To a large extent, this can be attributed to the fact that he works in a large number of bands and projects, whose common denominator is a high level of energy and dynamics. As a representative selection we might name The Thing, Territory Band, Atomic, Sten Sandell Trio and particularly the Brötzmann Chicago Tentet, as well as duos with Ken Vandermark, Mats Gustafsson or Lasse Marhaug.
The foundation was laid in his youth already. He grew up in Stavanger, Norway, as the son of a drummer and jazz club owner and came into contact with saxophone player Frode Gjerstad very early on.
Lori Freedman, bass clarinette
Nicolas Caloia, bass
Mercury is a product of a long-time collaboration between two key figures of the improvisation scene of Montreal: Lori Freedman, clarinets, and Nicolas Caloia, doublebass.
After some 15 years of playing, recording, writing and talking together Mercury decided to develop a concert repertoire that reflects the ideas of “open form” composition specific to the current approach in Montreal. With seamless welding of both written and improvised parts this singular sound comes from music that is dynamic and conversational in structure, rich with polyphonic and gestural elements. Each piece has its own particular playful quality and is animated by these two veteran musicians.
Performances of the duo include compositions by Earle Brown, John Cage, Cornelius Cardew, Christian Wolff, Malcolm Goldstein as well as own pieces and free improvisation.
Lori Freedman is one of the most important avant-garde musicians of her generation and her bass clarinet playing is unprecedented. Highlighted among her performances she has played wth Steve Lacy, Roscoe Mitchell, Misha Mengelberg, Joe McPhee, Toshimaru Nakamura, Rohan de Saram, John Butcher, Joëlle Léandre, George Lewis, Axel Dörner, Phil Minton, Frances-Marie Uitti and Richard Barrett. In 2006, with "Queen Mab" she was guest of Offene Ohren e.V. for the first time.
Nicolas Caloia, with his surprising and unique musical voice is an unparalleled force in the creative music scene. As bass player, composer, and bandleader Caloia’s music can be heard in ongoing collaborations with Tristan Honsinger, Joe McPhee, Matana Roberts, Malcolm Goldstein, Sam Shalabi, Jean Derome, Joshua Zubot, and Yves Charuest, and in past projects with Roscoe Mitchell, Marshall Allen, Steve Lacy, Hassan Hakmoun, William Parker, and Pandit Hariprasad Chaurasia.
An evening of discoveries! Both soloists have been active for decades, but international recognition has not been given them as much as they deserve. Experience with us two hidden treasures of European improvisation art!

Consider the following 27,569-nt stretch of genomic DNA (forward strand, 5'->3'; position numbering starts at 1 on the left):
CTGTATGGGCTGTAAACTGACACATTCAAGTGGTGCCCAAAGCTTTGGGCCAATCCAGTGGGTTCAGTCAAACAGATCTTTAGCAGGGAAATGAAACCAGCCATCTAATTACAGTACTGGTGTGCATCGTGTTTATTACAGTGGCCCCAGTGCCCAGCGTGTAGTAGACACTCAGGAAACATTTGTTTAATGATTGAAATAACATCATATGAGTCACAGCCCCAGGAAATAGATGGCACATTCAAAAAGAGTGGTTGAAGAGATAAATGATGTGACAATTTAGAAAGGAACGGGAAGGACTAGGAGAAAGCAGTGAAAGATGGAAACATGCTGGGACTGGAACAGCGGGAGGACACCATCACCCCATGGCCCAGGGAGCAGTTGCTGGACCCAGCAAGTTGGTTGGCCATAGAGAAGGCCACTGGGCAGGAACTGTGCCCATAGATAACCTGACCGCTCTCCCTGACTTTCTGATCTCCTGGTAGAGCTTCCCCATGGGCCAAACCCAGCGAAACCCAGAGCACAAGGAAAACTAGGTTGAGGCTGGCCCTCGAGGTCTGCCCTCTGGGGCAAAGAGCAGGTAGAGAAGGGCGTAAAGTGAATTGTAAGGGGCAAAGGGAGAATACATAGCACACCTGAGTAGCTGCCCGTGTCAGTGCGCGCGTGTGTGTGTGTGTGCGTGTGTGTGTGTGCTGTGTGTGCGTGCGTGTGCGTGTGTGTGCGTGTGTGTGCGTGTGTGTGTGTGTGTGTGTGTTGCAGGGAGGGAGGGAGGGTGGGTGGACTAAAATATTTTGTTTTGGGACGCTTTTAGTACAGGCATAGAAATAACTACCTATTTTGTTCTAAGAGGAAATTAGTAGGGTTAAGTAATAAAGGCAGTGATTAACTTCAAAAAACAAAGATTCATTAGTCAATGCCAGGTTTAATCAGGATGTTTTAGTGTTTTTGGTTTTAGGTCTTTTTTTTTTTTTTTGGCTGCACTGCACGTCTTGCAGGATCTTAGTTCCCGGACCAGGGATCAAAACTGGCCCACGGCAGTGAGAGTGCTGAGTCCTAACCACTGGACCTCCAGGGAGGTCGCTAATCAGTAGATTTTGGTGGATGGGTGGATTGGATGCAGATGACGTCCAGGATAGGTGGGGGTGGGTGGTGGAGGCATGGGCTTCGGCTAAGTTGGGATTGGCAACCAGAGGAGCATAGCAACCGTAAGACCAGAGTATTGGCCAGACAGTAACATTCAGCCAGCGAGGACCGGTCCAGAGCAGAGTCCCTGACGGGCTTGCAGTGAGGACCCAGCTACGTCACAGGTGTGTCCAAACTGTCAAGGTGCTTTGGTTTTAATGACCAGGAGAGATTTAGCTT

Stephen Grew and Guillaume Gargaud – they also fit perfectly as a duo
Stephen Grew about Stephen Grew: "My music is made out of the vital need to play the piano. The music is put together through thousands of hours of playing, performing in an improvised manner, gathering and developing many varied patterns, moods and mysterious colours.“
The Brit Stephen Grew is still one of the best kept secrets of European improvised piano music. After his duo concert with his brother Nicholas eight years ago, he will now visit Offene Ohren e.V. as a soloist.
Guillaume Gargaud is a composer and improvisational guitarist. He lives in Le Havre in France where he also teaches music.
His expressive playing lives from harsh contrasts: droning nois-rock-attacks suddenly transform into psychedelic dreamscapes, only to give way to a melody in the best American guitar style the next moment. His stupendous technique is reminiscent of Steffen Basho-Junghans or Nick Drake.
Michel Doneda, soprano saxophone
Adrian Myhr, bass
Adrian Fiskum Myhr is a bassist from Oslo working in groups like Oker, Damana and Bansal Band. In 2016 he played with Oker at the MUG.
Hailing from France, Michel Doneda has been active on the European improv scene for decades. Among his preferred musical partners are John Zorn and Fred Frith as well as French percussionist Ninh Lê Quan, with whom he performed at Offene Ohren e.V. in 2017.
The duo Doneda-Myhr plays acoustic free improvised music. In recent years they were frequently on the road together: in a trio with Norwegian drummer Tore Sandbakken or in a quartet adding video artist Xavier Querel on diverse tours through Norway, Denmark, France and Switzerland.
In winter 2016, they played their first concerts as a duo. In this constellation their common focus is on exploring the sonic possibilities of their instruments. With the soprano saxophone and the double bass, they are able to cover a broad spectrum ranging from shrill eruptions in high frequencies to brooding, low-pitched drones.
Both performers use unconventional playing techniques and preparations for their instruments aiming at unexpected and multifaceted musical results. A highlight not to be missed!
Achim Kaufmann, piano / D
Harri Sjöström, soprano saxophone / SF
Ignaz Schick, turntables, electronics / D
Alison Blunt, violin / GB
Veli Kujala / accordion / SF
Gianni Mimmo, soprano saxophone / I